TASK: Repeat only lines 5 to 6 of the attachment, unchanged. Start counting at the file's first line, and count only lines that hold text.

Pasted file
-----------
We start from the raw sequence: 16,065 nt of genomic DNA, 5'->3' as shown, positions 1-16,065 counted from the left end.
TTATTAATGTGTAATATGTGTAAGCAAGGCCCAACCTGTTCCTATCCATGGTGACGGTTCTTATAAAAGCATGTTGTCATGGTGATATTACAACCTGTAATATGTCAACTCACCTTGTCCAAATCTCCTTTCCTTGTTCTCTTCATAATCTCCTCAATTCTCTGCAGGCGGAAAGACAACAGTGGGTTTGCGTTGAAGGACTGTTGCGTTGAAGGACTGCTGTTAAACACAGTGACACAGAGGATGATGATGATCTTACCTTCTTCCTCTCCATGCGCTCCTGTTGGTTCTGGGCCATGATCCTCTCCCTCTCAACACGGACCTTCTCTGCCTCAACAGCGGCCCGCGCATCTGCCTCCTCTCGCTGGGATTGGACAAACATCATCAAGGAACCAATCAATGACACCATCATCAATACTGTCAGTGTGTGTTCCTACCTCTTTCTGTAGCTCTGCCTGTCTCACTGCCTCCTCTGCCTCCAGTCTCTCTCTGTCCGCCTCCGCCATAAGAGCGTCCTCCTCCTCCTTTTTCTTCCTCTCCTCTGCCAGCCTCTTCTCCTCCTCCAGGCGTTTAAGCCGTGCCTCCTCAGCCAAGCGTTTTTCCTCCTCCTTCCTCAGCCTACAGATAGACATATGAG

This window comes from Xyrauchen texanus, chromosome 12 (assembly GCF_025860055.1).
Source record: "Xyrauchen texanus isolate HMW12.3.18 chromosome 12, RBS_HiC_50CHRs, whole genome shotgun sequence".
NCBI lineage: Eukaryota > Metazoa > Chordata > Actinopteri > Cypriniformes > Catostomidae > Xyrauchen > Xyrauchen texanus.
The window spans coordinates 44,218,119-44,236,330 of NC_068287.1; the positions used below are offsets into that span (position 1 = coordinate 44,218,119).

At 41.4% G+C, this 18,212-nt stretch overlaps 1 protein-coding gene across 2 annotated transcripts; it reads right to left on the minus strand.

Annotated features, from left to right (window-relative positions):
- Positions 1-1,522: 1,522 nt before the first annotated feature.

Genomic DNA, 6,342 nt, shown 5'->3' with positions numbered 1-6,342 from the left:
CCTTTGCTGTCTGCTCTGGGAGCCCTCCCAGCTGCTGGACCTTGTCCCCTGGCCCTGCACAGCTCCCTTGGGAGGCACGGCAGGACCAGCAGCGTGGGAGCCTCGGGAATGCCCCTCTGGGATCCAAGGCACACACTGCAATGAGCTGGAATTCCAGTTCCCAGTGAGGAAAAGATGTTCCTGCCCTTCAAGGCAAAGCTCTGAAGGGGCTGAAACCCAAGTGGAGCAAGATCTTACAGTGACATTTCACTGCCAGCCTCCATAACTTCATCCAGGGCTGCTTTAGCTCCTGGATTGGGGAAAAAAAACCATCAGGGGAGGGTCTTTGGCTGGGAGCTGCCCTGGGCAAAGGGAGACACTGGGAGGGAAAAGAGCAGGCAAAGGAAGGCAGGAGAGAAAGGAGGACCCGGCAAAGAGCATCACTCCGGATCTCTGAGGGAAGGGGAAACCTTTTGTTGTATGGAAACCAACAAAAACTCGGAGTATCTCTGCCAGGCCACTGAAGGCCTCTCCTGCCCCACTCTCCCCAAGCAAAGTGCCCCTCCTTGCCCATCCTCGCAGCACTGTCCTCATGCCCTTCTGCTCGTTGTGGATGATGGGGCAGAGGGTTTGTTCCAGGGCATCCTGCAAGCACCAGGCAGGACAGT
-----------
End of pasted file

NCBI lineage: Eukaryota > Metazoa > Chordata > Actinopteri > Cypriniformes > Catostomidae > Xyrauchen > Xyrauchen texanus.
The window spans coordinates 44,218,119-44,236,330 of NC_068287.1; the positions used below are offsets into that span (position 1 = coordinate 44,218,119).